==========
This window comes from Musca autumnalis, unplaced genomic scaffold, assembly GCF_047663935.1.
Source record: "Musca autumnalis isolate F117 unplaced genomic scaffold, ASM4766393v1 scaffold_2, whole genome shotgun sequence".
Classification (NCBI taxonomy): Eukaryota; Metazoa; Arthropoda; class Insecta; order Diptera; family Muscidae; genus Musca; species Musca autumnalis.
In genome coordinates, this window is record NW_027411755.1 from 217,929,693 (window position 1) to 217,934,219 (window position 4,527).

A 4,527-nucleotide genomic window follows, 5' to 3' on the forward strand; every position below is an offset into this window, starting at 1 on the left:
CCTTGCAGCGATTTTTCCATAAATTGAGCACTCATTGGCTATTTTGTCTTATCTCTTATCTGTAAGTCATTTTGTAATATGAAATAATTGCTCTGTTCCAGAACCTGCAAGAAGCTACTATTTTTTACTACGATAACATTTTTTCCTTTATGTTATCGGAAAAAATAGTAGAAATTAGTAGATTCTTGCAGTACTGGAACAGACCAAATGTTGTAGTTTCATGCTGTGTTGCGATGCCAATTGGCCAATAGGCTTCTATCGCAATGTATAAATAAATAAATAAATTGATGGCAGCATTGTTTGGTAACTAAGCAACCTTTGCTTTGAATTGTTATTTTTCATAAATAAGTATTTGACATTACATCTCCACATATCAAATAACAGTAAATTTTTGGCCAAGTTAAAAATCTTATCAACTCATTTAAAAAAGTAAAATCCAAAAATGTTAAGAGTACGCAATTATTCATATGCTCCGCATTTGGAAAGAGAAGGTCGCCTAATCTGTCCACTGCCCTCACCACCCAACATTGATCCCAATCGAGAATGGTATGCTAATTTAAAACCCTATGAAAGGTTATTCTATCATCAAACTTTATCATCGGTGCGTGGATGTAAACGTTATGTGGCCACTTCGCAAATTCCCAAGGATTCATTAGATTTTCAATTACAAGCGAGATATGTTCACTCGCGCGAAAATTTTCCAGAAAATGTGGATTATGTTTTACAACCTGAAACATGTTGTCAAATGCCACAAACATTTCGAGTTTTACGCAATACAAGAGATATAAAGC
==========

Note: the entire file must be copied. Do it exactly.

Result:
This window comes from Musca autumnalis, unplaced genomic scaffold, assembly GCF_047663935.1.
Source record: "Musca autumnalis isolate F117 unplaced genomic scaffold, ASM4766393v1 scaffold_2, whole genome shotgun sequence".
Classification (NCBI taxonomy): Eukaryota; Metazoa; Arthropoda; class Insecta; order Diptera; family Muscidae; genus Musca; species Musca autumnalis.
In genome coordinates, this window is record NW_027411755.1 from 217,929,693 (window position 1) to 217,934,219 (window position 4,527).

A 4,527-nucleotide genomic window follows, 5' to 3' on the forward strand; every position below is an offset into this window, starting at 1 on the left:
CCTTGCAGCGATTTTTCCATAAATTGAGCACTCATTGGCTATTTTGTCTTATCTCTTATCTGTAAGTCATTTTGTAATATGAAATAATTGCTCTGTTCCAGAACCTGCAAGAAGCTACTATTTTTTACTACGATAACATTTTTTCCTTTATGTTATCGGAAAAAATAGTAGAAATTAGTAGATTCTTGCAGTACTGGAACAGACCAAATGTTGTAGTTTCATGCTGTGTTGCGATGCCAATTGGCCAATAGGCTTCTATCGCAATGTATAAATAAATAAATAAATTGATGGCAGCATTGTTTGGTAACTAAGCAACCTTTGCTTTGAATTGTTATTTTTCATAAATAAGTATTTGACATTACATCTCCACATATCAAATAACAGTAAATTTTTGGCCAAGTTAAAAATCTTATCAACTCATTTAAAAAAGTAAAATCCAAAAATGTTAAGAGTACGCAATTATTCATATGCTCCGCATTTGGAAAGAGAAGGTCGCCTAATCTGTCCACTGCCCTCACCACCCAACATTGATCCCAATCGAGAATGGTATGCTAATTTAAAACCCTATGAAAGGTTATTCTATCATCAAACTTTATCATCGGTGCGTGGATGTAAACGTTATGTGGCCACTTCGCAAATTCCCAAGGATTCATTAGATTTTCAATTACAAGCGAGATATGTTCACTCGCGCGAAAATTTTCCAGAAAATGTGGATTATGTTTTACAACCTGAAACATGTTGTCAAATGCCACAAACATTTCGAGTTTTACGCAATACAAGAGATATAAAGC